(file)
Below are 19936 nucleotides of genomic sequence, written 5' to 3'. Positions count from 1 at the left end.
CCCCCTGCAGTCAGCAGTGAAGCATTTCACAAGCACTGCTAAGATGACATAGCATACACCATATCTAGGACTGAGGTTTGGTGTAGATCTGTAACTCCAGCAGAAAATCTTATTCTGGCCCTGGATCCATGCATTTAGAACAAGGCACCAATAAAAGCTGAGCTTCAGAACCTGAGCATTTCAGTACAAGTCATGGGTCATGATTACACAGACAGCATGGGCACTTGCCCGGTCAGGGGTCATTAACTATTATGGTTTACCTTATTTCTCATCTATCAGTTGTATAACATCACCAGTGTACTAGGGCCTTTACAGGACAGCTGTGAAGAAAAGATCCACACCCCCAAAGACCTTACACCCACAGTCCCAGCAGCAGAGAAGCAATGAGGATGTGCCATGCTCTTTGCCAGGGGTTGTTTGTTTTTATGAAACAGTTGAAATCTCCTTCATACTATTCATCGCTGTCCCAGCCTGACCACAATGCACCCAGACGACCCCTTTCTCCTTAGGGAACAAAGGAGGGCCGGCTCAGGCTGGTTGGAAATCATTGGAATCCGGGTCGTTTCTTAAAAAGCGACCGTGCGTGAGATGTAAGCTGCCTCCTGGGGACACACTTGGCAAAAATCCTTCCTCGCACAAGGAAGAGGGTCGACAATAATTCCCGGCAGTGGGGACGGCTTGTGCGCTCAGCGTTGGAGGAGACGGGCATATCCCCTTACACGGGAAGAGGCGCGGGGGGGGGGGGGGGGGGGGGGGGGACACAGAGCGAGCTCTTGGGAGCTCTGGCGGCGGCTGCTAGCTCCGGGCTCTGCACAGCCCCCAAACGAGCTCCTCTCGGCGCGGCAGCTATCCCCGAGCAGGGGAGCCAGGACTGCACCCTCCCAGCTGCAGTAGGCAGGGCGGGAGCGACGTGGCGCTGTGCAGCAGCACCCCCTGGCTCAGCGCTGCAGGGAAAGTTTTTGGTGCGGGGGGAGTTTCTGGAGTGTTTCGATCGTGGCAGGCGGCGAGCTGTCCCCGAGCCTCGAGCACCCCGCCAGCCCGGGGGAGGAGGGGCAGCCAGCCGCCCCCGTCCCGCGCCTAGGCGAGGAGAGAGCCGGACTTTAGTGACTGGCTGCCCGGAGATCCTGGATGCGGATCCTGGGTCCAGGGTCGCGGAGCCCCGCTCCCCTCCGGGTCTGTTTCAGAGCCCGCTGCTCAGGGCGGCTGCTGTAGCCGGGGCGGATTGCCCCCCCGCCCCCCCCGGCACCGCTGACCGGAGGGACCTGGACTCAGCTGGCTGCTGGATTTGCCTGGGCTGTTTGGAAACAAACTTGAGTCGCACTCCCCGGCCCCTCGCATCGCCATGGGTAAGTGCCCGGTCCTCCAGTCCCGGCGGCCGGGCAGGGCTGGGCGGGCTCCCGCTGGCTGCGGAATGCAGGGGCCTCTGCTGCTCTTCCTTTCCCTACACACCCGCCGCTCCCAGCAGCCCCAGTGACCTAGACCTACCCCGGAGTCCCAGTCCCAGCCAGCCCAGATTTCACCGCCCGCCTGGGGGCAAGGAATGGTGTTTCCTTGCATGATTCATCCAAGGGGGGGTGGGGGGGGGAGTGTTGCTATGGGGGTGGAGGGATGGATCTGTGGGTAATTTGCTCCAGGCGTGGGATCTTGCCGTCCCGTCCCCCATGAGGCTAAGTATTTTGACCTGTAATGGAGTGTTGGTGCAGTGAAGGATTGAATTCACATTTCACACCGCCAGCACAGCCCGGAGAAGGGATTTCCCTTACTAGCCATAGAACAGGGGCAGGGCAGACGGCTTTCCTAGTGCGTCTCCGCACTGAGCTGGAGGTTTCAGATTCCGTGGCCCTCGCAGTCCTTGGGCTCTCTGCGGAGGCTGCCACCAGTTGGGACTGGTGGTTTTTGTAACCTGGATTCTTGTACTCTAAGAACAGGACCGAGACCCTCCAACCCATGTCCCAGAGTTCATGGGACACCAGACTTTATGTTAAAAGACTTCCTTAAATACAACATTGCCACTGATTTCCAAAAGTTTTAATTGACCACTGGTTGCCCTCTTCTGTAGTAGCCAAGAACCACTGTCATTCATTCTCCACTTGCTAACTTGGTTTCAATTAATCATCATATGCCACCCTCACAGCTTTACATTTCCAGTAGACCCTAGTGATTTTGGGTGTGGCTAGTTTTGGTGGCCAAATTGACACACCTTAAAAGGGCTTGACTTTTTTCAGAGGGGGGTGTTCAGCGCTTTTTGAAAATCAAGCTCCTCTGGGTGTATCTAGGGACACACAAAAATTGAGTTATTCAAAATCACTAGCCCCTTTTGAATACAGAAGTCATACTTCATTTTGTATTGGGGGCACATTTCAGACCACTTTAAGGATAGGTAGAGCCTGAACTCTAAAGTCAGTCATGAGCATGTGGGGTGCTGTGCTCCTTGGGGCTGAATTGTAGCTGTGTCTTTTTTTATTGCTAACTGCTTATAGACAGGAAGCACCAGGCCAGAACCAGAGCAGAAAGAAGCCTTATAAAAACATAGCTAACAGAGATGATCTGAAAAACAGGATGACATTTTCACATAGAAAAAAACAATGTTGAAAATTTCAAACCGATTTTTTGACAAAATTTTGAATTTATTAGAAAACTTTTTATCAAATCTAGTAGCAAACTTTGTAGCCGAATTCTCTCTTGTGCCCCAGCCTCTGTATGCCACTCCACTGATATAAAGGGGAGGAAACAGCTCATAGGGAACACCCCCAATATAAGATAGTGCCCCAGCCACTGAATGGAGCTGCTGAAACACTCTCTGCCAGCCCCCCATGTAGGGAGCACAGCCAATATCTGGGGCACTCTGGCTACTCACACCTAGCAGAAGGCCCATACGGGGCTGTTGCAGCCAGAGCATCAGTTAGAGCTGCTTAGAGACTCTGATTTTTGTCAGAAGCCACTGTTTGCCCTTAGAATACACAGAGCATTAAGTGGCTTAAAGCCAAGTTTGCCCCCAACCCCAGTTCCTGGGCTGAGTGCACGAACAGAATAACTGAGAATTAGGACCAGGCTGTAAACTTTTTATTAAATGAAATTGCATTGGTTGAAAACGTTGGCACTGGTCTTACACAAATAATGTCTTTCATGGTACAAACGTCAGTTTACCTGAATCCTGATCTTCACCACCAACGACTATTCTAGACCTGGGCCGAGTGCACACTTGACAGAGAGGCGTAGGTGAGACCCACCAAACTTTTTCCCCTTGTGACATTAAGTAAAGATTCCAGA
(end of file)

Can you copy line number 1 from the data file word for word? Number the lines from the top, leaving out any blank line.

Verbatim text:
Below are 19936 nucleotides of genomic sequence, written 5' to 3'. Positions count from 1 at the left end.